“I think they were truly invested in wanting to help their community to be better,” Hallas said about the Juntos youth. “I think they were proud to know that what they were doing wasn’t just helping one person – it was helping the water quality of the Scuppernong River.”

Hallas said that Salazar served as an inspiration to the young people, who could see the former Juntos member coming back to help his community and share his appreciation for the environment.

“So now it’s almost like Daniel has come full circle from being an environmental steward and student to being a teacher,” Hallas said.

Hallas said that she plans to continue the relationship with Juntos after Salazar’s departure.

Daniel Salazar

Daniel Salazar

Another community effort Salazar launched with Juntos during his internship was a four-year adopt-a-highway project on a two-mile portion of U.S. 64 in Columbia, close to the school.

Wearing bright orange safety vests provided by the N.C. Department of Transportation, the 14-member Juntos group was getting ready to clean its section last month when a rainstorm forced Salazar to cancel.

“That’s the third time we’ve had to reschedule,” Salazar said.

While they were waiting to see if the rain would stop, a few students talked about their experiences with Juntos and Salazar.

“I think it’s really good because it helps us learn more about the environment,” said Salazar’s 15-year-old brother, Nester. “When Daniel got involved, it tweaked my interest. We can help clean up the community because not always is it the cleanest place.”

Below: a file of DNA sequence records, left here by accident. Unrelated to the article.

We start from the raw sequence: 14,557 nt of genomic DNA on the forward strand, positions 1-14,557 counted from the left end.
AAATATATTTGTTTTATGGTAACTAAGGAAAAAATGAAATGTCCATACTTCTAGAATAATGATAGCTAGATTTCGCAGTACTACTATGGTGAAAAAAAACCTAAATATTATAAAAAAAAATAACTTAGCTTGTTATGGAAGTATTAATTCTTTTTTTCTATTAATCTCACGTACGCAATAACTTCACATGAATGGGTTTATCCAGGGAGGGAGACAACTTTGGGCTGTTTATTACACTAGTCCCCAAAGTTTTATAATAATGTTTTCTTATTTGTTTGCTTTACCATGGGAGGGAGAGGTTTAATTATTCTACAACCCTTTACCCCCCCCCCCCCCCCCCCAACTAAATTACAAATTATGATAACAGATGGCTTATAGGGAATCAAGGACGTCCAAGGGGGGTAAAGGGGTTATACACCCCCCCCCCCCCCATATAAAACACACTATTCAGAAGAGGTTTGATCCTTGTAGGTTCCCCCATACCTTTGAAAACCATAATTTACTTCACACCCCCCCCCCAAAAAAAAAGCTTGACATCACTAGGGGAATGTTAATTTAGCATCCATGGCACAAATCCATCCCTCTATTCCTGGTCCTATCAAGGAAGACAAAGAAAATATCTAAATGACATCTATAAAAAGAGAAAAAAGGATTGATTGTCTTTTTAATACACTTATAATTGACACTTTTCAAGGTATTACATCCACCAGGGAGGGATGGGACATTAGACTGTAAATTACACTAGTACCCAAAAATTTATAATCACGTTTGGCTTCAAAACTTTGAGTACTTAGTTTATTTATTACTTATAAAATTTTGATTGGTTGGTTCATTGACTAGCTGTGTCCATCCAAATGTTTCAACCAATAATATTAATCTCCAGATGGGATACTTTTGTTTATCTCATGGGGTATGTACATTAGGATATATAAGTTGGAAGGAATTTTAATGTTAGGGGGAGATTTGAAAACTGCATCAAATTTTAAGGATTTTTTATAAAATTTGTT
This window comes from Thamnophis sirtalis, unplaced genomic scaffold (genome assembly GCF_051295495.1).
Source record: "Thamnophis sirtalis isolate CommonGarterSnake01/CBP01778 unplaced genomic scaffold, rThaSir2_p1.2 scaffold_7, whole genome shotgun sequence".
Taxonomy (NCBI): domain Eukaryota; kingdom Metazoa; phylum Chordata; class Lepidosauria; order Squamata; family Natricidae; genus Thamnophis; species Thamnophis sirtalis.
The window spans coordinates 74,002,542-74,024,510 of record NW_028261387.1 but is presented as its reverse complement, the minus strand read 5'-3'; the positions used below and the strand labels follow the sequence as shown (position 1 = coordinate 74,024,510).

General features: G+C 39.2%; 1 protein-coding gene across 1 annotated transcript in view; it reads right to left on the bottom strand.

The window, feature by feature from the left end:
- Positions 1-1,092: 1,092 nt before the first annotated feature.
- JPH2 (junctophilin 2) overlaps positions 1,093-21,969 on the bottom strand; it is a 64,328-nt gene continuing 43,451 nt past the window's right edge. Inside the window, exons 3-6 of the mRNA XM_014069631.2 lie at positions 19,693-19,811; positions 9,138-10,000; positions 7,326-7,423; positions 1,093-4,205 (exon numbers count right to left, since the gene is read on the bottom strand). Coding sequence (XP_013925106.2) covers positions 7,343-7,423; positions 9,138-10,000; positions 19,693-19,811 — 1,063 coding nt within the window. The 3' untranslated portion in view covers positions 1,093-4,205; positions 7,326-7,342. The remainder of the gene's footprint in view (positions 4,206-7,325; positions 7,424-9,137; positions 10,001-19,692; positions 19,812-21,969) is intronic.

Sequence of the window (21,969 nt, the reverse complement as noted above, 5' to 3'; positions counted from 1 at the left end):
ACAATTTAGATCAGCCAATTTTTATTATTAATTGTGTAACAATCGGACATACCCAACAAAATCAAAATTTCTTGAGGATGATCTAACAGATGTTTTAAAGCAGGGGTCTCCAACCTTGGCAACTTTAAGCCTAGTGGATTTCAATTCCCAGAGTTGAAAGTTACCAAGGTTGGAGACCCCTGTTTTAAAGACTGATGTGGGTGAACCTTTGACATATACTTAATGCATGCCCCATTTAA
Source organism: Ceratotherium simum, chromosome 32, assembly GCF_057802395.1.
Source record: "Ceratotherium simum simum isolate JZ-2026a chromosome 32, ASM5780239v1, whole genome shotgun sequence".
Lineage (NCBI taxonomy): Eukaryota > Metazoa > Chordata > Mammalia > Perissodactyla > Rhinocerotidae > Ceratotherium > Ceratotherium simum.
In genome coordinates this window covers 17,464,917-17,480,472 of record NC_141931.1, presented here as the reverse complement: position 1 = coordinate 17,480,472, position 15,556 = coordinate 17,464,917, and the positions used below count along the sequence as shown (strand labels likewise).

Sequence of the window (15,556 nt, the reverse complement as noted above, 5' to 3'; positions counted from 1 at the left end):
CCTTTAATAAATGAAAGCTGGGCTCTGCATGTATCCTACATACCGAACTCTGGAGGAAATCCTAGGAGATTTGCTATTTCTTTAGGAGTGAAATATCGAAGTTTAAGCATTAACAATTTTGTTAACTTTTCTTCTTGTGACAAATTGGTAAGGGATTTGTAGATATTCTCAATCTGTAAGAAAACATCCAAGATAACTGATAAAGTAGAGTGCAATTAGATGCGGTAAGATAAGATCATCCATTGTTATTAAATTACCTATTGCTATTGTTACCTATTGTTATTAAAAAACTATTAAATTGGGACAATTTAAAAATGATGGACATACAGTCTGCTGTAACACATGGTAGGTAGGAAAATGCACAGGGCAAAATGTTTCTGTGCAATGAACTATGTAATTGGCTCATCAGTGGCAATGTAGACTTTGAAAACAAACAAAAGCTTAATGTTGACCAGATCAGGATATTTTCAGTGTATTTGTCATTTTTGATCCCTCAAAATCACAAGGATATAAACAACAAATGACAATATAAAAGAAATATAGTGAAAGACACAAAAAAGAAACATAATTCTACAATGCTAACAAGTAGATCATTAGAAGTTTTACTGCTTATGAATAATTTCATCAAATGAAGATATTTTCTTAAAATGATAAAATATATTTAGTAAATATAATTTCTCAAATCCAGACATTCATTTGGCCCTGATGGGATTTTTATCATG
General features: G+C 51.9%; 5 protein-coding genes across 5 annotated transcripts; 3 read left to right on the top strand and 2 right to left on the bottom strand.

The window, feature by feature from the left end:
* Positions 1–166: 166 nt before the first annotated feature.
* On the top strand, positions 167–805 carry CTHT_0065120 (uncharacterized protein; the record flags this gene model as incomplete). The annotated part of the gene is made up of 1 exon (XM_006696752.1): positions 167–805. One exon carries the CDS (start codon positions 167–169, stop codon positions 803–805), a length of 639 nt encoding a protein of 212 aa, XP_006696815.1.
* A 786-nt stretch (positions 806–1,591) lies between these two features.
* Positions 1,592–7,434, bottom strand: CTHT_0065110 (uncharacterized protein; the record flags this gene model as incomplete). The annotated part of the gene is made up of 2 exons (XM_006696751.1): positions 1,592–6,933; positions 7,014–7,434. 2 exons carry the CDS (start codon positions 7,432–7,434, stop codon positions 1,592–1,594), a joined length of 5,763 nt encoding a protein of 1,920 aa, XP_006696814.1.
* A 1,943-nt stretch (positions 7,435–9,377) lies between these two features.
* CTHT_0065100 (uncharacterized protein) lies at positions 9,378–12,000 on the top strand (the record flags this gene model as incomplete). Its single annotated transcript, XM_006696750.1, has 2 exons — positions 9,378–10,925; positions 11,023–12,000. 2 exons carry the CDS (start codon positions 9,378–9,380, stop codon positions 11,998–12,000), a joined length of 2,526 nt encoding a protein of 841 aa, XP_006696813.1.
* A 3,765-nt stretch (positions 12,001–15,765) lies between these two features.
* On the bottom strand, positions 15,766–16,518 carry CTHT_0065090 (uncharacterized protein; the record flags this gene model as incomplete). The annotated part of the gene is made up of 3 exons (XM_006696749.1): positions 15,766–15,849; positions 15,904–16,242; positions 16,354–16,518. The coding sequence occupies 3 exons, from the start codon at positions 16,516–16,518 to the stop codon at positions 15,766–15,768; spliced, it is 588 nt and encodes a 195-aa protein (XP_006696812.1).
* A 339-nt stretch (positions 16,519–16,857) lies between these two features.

Rosa Cruz, also 15, said she didn’t know anything about rain barrels before, nor was she that interested in the environment, but said she has enjoyed learning about stormwater management and helping the community have a cleaner environment.

“I’m an outside person,” she said. “I play around with my sisters and cousins. I stay outside all day.”

Salazar said that the Latino community in Columbia, where he moved from Manteo for fifth grade, is small but very close. Born in Mexico, he said he came to the United States with his mother when he was 3 years old.  His first job was at age 12 at a nursery in Edenton, where he picked watermelon during the summer.

Salazar said he has qualified for deferred action, the Obama administration program for immigrant young people. The program authorizes him to work and go to school and defers him from being deported for two years.

In addition to his job with Phillips, which he has held since he was 15, and his internship with the federation, Salazar said he also works as waiter.

That’s on top of going to college. In May, he graduated from Beaufort County Community College with an associate’s degree in arts. He plans to next attend Campbell University to obtain a bachelor’s in communications.

Ultimately, Salazar said his goal is to continue some sort of outreach with the Latino community, whether with the federation or another organization.

“I try my best,” he said, “to lead by example.”

About the Author

Catherine Kozak

Catherine Kozak has been a reporter and writer on the Outer Banks since 1995. She worked for 15 years for The Virginian Pilot. Born and raised in the suburbs outside New York City, Catherine earned her journalism degree from the State University of New York at New Paltz. During her career, she has written about dozens of environmental issues, including oil and gas exploration, wildlife habitat protection, sea level rise, wind energy production, shoreline erosion and beach nourishment. She lives in Nags Head.